Although the commons stack was originally designed for small community groups, our design is inherently fractal. Each participant in a community can be another community, thus creating a federal community structure, a strategy suggested in the DisCO manifesto. This promotes polycentric governance with a socialist structure, enabling flexible decision-making networks with nested responsibilities that can operate under a hierarchy, a horizontal level “leaderless” structure, or anything in between.
For example, local commons can participate in regional commons, and regional commons can work in partnership with global commons to help achieve shared goals. The fluidity of these shared resources is ensured by their respective enhanced association curves, ensuring smooth interaction between different groups operating under different structures, thus adapting to their respective situations. We foresee that the commons stack infrastructure will create a commons ecosystem, a “communal forest” in which each community plants its own “communal tree”. This fractal design pattern satisfies Ostrom’s eighth principle that commons work best when they are nested within other commons.
An “Ostrom-compliant” Cyberphysical Commons
As a collective, the importance of managing shared resources cannot be understated. Elinor Ostrom has laid the groundwork for establishing 8 principles for sustainable commons management, and we are exploring the existing possibilities for scalable adoption of these principles at the intersection of blockchain technology and cyberphysical systems. The commons stack will begin experimenting with community-level applications for the Cyberphysical Commons, starting with limited functionality but increasing in complexity as each iteration of components is added to the library.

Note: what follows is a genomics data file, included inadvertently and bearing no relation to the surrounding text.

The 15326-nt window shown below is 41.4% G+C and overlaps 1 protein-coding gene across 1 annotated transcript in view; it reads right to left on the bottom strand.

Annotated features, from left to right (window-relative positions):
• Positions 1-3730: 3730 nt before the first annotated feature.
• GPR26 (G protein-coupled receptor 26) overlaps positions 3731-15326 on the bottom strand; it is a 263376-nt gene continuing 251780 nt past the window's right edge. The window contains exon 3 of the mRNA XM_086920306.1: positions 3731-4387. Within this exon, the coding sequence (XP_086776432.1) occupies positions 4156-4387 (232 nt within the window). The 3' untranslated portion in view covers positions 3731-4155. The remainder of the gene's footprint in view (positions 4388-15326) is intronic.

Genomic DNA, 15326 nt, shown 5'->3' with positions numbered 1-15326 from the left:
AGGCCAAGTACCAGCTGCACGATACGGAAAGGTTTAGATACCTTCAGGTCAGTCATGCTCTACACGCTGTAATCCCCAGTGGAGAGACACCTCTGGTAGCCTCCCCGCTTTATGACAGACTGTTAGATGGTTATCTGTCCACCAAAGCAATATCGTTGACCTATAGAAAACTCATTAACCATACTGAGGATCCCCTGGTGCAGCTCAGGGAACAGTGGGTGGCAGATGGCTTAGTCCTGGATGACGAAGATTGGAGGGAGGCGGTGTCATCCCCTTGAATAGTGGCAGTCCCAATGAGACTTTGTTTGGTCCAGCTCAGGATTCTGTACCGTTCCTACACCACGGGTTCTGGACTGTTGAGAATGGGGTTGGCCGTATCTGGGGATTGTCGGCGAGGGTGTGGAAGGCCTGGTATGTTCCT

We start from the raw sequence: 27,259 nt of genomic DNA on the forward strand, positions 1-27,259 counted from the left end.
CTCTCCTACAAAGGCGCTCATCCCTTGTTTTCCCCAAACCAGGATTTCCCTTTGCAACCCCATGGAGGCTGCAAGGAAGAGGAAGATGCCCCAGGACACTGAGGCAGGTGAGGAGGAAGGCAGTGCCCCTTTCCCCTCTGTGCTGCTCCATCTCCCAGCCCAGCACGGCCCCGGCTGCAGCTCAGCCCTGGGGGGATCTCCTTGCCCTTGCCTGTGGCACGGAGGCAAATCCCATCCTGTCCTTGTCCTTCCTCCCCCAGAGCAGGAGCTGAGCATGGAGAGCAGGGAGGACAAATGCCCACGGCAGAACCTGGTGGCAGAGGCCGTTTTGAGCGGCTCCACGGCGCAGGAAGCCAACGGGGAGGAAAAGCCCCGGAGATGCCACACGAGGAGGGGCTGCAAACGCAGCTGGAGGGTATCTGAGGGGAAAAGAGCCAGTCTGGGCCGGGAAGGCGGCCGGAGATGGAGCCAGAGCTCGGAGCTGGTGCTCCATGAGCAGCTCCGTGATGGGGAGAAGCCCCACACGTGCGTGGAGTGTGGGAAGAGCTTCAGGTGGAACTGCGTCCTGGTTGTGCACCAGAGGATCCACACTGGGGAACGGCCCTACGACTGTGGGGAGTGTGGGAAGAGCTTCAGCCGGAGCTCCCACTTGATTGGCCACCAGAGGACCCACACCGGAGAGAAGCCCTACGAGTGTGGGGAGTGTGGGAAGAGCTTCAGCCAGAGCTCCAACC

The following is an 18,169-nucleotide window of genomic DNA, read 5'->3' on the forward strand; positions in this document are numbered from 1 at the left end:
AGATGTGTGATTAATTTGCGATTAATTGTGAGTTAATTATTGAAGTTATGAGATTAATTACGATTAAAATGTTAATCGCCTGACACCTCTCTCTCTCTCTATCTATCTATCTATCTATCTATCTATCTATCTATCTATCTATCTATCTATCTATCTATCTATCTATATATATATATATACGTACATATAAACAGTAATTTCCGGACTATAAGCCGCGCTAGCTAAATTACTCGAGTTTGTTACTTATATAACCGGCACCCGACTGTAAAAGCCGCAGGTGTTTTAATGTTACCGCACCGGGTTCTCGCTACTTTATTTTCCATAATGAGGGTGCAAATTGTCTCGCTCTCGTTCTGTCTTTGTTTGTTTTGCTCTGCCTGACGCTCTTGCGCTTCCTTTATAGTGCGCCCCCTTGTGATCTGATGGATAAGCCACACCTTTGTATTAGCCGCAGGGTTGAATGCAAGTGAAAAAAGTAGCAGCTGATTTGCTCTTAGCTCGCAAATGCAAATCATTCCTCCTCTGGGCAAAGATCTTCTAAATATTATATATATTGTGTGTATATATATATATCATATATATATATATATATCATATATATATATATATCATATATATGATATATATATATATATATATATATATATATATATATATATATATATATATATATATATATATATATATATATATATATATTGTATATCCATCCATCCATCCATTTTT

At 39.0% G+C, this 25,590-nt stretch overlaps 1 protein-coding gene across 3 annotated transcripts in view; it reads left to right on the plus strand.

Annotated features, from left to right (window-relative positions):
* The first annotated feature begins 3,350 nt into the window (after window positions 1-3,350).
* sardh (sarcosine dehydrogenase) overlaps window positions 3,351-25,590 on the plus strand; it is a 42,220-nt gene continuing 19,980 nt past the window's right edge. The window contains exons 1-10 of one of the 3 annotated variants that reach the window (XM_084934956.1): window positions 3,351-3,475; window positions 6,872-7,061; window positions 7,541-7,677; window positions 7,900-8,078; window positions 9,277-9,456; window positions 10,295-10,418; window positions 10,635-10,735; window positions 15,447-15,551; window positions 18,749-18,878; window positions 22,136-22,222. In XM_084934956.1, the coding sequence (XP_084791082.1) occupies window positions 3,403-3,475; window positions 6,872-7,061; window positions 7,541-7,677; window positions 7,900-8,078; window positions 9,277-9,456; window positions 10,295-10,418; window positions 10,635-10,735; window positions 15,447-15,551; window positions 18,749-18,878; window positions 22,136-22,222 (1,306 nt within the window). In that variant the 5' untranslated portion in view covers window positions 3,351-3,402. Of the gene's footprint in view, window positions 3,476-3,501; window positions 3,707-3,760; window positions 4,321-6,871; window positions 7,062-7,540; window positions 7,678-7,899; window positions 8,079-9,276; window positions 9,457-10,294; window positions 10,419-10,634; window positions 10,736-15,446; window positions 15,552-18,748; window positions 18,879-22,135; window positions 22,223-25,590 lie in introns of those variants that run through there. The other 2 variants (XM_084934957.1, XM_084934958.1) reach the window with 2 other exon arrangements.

We look forward to a future in which we can continually “automate Ostrom” and facilitate the application of these principles through the community’s quest to effectively manage shared resources. We believe that a templated Cyberphysical Commons/Public framework can be used by the community to easily enforce Ostrom’s rules, allowing shared spaces to connect and flourish through the emergence of a cyber alternative economy.
- tokens have the potential to be much more than just currency, as they can represent equity, decision-making power, fractional ownership, labor credentials, or community reputation. By recognizing contributions that are often not recognized (e.g., care work), the ability to tokenize and represent monetary and non-monetary values can be used to “resolve potential power relations” (Rozas et al., 2018). The self-enforcing nature of smart contracts forces communities to consciously develop and sanction rules that comply with local jurisdictional laws, while automating many cumbersome administrative aspects.
Posted by:CoinYuppie，Reprinted with attribution to:https://coinyuppie.com/automating-ostrom-for-effective-dao-management/